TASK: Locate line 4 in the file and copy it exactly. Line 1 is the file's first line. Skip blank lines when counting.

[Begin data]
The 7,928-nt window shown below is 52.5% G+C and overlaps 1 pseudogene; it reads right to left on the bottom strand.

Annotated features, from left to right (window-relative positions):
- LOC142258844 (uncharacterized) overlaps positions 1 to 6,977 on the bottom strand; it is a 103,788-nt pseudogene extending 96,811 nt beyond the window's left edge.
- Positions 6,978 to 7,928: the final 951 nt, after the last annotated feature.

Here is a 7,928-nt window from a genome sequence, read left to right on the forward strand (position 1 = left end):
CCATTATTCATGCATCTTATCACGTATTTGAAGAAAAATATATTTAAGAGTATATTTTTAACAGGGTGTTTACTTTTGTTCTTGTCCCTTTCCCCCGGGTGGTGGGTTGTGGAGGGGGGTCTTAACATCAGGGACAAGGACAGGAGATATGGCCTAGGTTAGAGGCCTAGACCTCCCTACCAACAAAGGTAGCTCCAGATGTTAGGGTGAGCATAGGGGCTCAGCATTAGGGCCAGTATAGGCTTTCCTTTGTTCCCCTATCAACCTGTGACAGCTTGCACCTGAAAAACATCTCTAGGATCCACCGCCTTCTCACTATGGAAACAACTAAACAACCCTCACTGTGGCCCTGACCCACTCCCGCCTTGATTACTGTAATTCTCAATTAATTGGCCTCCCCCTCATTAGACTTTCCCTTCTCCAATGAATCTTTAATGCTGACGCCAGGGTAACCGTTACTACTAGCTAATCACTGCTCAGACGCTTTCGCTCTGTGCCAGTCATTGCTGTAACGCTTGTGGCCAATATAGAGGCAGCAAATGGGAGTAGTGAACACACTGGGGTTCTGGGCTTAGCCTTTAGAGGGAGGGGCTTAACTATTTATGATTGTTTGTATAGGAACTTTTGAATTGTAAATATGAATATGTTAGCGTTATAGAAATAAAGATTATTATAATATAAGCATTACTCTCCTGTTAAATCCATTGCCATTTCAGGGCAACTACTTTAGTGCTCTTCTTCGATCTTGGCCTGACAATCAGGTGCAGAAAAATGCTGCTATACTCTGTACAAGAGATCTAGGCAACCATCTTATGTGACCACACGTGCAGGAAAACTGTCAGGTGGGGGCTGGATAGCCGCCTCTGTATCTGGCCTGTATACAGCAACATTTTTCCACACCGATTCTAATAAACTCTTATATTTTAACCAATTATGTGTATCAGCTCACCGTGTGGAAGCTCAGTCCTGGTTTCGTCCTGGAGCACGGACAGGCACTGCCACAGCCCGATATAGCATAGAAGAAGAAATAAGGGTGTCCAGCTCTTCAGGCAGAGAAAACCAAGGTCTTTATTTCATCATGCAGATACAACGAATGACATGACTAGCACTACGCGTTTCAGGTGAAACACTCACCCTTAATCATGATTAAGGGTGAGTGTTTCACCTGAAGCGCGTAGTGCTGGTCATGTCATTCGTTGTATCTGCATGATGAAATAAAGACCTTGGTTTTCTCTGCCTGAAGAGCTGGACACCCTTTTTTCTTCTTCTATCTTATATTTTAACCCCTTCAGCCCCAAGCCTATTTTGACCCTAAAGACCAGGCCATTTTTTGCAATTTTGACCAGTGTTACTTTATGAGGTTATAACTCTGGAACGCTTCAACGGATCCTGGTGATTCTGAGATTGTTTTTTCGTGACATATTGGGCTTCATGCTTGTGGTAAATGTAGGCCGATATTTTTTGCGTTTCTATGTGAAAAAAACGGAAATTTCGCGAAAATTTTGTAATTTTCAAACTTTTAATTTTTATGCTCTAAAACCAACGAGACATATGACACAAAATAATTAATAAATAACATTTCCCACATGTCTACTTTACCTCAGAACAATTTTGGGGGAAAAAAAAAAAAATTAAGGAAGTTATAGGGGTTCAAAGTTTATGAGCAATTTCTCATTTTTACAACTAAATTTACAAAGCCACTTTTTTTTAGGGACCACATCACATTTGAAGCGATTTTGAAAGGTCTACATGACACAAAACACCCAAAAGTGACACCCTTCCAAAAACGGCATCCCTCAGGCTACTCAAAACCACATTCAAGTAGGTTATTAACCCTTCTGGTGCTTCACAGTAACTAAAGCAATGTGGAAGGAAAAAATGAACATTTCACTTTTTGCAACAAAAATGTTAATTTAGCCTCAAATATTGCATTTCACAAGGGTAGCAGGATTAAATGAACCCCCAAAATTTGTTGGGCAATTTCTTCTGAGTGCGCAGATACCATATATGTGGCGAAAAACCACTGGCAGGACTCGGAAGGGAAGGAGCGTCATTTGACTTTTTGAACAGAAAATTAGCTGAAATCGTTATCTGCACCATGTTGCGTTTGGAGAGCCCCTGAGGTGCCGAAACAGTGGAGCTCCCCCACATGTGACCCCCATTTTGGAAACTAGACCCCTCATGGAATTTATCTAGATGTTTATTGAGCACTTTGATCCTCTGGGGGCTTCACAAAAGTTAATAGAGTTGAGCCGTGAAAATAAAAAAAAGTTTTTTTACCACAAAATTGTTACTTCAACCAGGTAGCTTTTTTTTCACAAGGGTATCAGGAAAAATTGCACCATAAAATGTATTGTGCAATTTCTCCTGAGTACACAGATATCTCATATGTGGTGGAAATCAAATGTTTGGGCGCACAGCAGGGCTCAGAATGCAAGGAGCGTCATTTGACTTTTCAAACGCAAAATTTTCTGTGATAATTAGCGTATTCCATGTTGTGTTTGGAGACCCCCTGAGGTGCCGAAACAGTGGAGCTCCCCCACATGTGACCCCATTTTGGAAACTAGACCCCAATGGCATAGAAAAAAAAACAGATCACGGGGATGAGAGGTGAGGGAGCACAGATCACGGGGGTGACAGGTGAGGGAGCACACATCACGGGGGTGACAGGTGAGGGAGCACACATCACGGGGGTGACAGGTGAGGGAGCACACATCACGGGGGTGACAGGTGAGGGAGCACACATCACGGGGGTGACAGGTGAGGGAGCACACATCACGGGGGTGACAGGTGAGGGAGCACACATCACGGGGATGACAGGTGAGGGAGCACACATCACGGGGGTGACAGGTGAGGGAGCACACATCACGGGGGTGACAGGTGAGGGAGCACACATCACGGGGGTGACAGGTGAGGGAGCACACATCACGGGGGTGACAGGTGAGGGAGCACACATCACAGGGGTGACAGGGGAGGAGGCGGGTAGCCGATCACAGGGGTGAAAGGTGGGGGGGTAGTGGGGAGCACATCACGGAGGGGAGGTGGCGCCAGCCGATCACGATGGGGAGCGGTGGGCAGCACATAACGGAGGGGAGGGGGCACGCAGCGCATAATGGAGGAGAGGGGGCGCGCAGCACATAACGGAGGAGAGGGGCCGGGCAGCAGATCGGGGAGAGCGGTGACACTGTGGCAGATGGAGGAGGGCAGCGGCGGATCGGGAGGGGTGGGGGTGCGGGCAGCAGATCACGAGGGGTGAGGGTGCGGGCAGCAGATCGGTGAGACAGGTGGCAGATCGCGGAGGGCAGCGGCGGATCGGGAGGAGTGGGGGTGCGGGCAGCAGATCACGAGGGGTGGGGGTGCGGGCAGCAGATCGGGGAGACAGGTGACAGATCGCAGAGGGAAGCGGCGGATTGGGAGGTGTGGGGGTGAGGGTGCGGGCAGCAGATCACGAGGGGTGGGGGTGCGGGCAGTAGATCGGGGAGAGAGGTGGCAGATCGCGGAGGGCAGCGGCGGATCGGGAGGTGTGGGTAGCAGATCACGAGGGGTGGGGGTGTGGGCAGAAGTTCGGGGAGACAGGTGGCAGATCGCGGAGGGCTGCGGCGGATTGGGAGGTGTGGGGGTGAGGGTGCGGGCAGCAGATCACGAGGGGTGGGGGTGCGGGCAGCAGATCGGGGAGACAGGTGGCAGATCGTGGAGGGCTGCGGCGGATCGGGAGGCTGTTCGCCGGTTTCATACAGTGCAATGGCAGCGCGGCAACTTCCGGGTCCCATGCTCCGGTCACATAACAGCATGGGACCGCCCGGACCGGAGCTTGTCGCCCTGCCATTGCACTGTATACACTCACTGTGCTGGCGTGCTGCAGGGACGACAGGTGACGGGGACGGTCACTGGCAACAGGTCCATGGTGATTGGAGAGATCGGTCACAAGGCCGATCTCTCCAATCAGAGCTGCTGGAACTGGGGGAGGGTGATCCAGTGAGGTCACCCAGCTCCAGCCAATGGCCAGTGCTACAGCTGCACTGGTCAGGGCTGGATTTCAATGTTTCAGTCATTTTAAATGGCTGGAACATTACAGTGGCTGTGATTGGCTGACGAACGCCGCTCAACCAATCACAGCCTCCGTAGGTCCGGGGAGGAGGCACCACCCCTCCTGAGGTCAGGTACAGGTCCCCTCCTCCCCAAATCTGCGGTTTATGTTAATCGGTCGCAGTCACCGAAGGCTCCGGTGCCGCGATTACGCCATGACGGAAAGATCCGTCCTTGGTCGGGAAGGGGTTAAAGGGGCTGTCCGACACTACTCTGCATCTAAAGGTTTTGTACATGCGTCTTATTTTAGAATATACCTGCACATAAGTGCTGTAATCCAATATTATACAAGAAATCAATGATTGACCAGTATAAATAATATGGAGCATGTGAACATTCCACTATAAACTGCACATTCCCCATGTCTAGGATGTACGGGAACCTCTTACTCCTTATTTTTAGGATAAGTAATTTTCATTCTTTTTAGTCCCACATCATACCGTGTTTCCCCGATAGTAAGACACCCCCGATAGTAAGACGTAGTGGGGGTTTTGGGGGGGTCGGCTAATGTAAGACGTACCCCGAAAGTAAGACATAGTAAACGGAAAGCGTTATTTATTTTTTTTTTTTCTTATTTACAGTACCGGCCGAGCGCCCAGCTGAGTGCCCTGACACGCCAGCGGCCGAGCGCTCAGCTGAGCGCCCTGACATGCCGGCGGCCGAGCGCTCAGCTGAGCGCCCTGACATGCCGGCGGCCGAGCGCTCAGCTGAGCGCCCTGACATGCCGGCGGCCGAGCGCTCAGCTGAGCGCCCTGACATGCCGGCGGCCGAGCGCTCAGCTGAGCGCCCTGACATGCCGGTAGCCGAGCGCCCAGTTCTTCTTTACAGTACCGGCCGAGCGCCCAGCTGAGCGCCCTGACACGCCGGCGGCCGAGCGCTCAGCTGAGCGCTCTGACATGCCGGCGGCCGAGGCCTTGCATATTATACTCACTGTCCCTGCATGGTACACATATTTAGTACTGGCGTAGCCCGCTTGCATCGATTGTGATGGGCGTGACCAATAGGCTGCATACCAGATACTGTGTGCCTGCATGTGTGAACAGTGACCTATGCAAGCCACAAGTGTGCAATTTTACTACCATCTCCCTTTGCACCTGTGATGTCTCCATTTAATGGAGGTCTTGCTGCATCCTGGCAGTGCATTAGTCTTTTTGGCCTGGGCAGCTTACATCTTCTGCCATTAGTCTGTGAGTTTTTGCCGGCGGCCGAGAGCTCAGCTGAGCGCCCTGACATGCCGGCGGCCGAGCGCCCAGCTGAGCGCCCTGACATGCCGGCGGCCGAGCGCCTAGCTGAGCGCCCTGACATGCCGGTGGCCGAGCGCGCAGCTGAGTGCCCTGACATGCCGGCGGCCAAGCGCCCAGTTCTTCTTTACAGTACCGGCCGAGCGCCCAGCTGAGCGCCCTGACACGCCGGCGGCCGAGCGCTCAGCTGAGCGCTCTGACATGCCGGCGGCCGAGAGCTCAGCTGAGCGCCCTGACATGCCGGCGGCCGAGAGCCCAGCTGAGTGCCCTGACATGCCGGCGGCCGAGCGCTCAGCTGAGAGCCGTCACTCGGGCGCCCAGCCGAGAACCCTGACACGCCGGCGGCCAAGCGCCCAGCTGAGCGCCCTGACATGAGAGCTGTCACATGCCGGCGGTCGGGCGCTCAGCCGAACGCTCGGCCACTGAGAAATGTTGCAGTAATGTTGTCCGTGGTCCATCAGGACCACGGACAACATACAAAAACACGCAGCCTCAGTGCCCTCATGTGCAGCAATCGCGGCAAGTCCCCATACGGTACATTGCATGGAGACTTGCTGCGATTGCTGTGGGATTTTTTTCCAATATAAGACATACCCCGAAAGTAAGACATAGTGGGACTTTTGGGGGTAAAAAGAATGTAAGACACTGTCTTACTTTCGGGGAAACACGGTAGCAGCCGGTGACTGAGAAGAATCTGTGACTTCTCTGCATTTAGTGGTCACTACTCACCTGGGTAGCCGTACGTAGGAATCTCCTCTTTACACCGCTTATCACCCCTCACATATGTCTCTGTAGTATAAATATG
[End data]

- Positions 6,978 to 7,928: the final 951 nt, after the last annotated feature.